“The recall actually performed slightly better in the heavily Latino Imperial County than it did statewide, with 38.7 percent of voters in the county voting to remove Newsom from office, compared to 36.1 percent in the entire state, though not all votes have been counted yet.”

Furthermore, while Hillary Clinton won Imperial County by 41 points in the 2016 presidential race, Joe Biden won it by only 25 points in 2020.

“There is a canary in the coal mine and it’s called Imperial County,” Trujillo said. “That canary has a cough, and as a party we need to do more than just give it a throat lozenge or a cough suppressant. We need to cure the cause.”

The problem is, curing the cause would likely upend the Democratic agenda.

One of the reasons why Hispanic voters have started a slow shift toward Republicans is jobs: Trump and Republicans have been good at providing them; lockdowns have been good at killing them. In California, that’s especially true — and that had some Hispanic voters calling for Newsom’s head.

“Get rid of him,” Rosalba Jepson, a Hispanic teacher, told NPR. “We work hard, he gets paid.”

“I had to switch from teaching in class to doing something online I had never, ever done before. You think that wasn’t stressful? Nobody paid me that extra time.”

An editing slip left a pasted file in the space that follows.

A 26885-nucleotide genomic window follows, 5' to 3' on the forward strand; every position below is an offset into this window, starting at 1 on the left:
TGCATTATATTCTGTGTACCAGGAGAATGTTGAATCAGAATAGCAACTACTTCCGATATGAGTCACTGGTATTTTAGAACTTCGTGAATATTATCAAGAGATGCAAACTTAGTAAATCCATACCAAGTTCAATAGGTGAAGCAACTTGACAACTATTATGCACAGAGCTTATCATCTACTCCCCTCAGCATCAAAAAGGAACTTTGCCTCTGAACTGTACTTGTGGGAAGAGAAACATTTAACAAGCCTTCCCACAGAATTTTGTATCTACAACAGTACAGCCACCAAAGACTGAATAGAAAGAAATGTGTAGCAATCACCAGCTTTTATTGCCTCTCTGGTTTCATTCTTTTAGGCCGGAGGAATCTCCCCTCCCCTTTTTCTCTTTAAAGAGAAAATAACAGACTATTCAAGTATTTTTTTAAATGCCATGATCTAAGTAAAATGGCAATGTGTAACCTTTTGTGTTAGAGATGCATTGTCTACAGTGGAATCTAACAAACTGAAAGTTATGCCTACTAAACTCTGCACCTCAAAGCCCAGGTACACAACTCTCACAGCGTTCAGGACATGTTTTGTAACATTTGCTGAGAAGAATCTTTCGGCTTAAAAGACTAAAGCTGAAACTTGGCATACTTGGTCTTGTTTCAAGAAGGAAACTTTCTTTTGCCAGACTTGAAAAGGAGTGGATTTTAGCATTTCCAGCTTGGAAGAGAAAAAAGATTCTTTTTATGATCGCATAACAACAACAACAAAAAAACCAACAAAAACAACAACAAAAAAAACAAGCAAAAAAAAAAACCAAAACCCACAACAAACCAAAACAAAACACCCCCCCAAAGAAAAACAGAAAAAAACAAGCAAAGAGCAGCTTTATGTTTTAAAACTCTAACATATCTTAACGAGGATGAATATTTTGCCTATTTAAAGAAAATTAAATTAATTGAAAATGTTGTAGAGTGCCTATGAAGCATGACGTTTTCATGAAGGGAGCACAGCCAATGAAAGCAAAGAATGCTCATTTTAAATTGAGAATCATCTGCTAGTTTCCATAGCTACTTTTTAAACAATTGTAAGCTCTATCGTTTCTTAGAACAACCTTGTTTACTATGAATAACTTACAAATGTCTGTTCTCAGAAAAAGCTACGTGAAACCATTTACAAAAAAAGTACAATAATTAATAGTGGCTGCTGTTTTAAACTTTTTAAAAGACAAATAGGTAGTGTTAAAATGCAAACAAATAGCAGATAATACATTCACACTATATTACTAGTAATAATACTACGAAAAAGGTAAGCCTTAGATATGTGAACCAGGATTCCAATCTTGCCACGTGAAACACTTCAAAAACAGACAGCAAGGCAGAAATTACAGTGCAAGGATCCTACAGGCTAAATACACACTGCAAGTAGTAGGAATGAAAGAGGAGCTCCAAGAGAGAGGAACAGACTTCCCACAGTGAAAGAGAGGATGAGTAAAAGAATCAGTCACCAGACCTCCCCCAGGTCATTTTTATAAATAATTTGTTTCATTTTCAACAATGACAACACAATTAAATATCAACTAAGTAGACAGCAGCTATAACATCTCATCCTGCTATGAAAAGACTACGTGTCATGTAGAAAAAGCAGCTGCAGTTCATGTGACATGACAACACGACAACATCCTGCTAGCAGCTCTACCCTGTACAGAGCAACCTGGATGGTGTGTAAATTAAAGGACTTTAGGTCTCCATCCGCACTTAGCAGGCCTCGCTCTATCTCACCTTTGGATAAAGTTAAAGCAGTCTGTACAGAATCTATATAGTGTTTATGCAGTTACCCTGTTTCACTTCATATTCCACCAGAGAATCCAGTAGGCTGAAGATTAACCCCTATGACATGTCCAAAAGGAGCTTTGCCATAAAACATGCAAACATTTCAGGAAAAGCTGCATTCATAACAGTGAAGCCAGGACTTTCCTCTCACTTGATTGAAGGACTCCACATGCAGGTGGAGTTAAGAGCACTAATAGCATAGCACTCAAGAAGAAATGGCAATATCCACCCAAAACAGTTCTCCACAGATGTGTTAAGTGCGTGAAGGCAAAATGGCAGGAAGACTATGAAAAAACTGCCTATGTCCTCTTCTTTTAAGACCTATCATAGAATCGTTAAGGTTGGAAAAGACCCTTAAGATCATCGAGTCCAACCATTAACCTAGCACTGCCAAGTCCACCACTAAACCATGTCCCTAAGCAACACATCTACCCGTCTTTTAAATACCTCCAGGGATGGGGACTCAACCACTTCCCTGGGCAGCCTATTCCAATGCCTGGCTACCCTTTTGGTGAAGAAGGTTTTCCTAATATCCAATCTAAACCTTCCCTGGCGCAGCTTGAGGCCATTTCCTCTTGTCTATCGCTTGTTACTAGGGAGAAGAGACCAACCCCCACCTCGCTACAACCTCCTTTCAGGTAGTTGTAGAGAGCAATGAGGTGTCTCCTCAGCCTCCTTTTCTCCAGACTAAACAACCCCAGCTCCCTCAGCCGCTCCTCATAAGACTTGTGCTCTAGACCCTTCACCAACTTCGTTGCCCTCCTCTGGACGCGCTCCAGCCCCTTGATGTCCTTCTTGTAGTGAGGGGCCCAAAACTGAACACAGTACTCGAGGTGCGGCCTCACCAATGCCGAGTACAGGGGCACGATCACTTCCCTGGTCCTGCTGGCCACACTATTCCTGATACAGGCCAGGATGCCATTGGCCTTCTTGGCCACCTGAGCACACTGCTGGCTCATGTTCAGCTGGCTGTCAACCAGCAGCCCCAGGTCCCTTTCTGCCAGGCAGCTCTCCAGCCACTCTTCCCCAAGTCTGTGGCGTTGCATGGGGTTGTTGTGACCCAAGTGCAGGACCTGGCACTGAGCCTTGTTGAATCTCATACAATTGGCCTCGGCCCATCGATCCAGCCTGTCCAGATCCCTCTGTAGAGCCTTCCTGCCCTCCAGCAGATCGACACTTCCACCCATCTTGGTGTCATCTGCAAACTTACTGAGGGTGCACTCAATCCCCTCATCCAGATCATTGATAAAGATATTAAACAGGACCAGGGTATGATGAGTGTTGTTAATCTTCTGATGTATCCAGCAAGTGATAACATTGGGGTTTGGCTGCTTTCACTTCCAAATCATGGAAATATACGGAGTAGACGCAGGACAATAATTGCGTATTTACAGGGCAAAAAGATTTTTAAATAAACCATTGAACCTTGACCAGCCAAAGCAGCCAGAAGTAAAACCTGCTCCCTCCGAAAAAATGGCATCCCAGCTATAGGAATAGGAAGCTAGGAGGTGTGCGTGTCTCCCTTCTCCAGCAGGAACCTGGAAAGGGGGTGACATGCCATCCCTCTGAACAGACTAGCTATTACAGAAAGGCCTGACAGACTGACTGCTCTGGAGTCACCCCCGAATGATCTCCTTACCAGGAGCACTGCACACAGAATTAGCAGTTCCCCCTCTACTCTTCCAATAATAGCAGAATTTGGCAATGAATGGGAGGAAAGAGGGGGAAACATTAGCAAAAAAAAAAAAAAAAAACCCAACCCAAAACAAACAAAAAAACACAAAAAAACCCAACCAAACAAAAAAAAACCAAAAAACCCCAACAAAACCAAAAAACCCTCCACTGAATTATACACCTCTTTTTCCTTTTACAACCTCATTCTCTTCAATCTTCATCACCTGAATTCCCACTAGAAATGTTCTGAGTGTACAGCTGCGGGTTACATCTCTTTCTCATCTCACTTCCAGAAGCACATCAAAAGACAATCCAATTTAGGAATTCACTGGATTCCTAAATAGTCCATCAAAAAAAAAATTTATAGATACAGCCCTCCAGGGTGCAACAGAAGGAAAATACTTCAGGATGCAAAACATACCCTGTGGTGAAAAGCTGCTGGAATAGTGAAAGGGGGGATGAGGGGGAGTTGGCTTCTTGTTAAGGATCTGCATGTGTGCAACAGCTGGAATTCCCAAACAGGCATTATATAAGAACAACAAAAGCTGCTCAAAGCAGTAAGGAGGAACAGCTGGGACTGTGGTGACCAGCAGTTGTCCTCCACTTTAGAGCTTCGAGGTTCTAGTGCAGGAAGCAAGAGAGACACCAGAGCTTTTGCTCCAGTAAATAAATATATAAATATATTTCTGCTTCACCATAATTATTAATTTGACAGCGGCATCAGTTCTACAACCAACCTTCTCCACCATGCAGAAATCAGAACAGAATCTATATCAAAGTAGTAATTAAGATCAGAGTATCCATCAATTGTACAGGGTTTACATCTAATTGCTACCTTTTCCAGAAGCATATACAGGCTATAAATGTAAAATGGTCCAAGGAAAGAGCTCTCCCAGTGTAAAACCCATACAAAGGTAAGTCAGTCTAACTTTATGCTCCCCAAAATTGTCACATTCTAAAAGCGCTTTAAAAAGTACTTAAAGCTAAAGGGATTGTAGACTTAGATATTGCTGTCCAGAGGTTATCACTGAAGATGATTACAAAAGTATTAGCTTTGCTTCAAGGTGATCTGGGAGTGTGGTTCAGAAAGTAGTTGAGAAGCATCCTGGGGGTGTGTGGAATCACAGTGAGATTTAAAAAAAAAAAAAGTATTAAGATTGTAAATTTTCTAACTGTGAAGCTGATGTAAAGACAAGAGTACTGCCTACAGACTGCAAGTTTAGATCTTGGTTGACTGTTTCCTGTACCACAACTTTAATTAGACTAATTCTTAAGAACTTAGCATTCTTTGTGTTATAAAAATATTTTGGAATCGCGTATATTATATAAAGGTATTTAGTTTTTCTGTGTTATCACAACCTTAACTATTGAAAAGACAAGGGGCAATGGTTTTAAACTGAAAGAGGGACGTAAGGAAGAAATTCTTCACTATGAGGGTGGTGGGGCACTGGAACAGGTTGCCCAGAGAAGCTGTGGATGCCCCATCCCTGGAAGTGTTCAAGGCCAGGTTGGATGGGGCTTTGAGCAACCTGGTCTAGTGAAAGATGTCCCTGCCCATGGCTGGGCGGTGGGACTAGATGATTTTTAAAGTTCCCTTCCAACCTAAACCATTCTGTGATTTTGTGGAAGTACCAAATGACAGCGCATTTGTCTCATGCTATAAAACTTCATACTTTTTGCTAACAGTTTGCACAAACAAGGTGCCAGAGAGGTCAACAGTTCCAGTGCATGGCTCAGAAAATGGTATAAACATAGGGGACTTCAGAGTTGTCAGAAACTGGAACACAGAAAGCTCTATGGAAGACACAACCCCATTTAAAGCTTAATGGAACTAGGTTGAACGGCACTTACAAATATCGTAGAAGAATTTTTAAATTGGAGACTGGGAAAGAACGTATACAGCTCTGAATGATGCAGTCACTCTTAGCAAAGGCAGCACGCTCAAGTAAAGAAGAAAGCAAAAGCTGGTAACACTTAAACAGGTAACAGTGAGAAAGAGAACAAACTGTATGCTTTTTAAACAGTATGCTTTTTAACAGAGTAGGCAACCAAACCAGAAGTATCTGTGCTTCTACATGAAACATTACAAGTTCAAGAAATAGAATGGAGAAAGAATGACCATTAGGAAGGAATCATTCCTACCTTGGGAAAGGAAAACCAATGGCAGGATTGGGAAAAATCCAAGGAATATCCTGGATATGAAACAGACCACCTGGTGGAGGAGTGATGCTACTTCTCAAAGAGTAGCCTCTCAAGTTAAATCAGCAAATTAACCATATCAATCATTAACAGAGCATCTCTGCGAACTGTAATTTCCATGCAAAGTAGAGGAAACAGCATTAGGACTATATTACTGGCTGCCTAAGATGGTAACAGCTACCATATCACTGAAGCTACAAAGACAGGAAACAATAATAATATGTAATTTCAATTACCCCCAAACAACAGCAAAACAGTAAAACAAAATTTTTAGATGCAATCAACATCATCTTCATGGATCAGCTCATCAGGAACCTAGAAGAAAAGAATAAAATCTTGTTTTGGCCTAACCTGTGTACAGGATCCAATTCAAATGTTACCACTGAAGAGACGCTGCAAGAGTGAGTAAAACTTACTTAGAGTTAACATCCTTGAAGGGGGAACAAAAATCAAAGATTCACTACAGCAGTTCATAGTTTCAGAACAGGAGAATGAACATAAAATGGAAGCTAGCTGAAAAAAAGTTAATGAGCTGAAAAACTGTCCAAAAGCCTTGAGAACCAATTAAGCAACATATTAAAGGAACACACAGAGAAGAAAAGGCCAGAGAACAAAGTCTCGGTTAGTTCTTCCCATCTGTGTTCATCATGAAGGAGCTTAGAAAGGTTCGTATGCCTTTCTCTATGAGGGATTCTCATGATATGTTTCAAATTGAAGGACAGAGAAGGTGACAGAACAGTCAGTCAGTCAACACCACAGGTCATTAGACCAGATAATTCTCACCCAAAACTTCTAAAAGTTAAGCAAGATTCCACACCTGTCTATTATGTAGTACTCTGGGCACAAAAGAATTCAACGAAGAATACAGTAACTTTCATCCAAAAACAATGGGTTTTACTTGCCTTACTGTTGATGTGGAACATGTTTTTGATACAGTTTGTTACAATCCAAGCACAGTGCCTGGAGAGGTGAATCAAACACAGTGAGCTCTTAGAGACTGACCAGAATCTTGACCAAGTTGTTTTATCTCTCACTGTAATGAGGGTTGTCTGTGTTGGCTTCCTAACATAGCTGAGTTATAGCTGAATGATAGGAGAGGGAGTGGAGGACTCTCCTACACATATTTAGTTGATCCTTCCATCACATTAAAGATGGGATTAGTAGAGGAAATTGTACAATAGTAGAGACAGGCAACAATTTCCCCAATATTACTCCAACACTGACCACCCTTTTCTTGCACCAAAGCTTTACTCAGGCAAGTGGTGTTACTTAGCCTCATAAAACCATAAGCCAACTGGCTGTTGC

Will the GOP attract a bigger slice of the minority vote in 2024?

At least she had a job. As NBC News’ piece noted, roughly a quarter of small businesses in California are owned by Latinos, something that has them feeling the pinch.

In California, this is unlikely to matter much. However, on a national level, this is a trend that should have Democrats sitting up and paying attention. For years, they’ve relied on minority communities to deliver the votes in critical swing districts and states. Demographics is destiny, after all — right?

Not so much, if the 2020 election and 2021 California recall were any indication. In 2024, that could spell doom for the Democrats.

For a party that prides itself on its multiculturalism, they’re increasingly becoming the party of white college-educated voters. That’s not a sustainable path to a national coalition. The Republicans may have lost the recall battle, but they’re set up to win the electoral war.

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C. Douglas Golden is a writer who splits his time between the United States and Southeast Asia. Specializing in political commentary and world affairs, he's written for Conservative Tribune and The Western Journal since 2014.
C. Douglas Golden is a writer who splits his time between the United States and Southeast Asia. Specializing in political commentary and world affairs, he's written for Conservative Tribune and The Western Journal since 2014. Aside from politics, he enjoys spending time with his wife, literature (especially British comic novels and modern Japanese lit), indie rock, coffee, Formula One and football (of both American and world varieties).
Morristown, New Jersey
Catholic University of America
Languages Spoken
English, Spanish
Topics of Expertise
American Politics, World Politics, Culture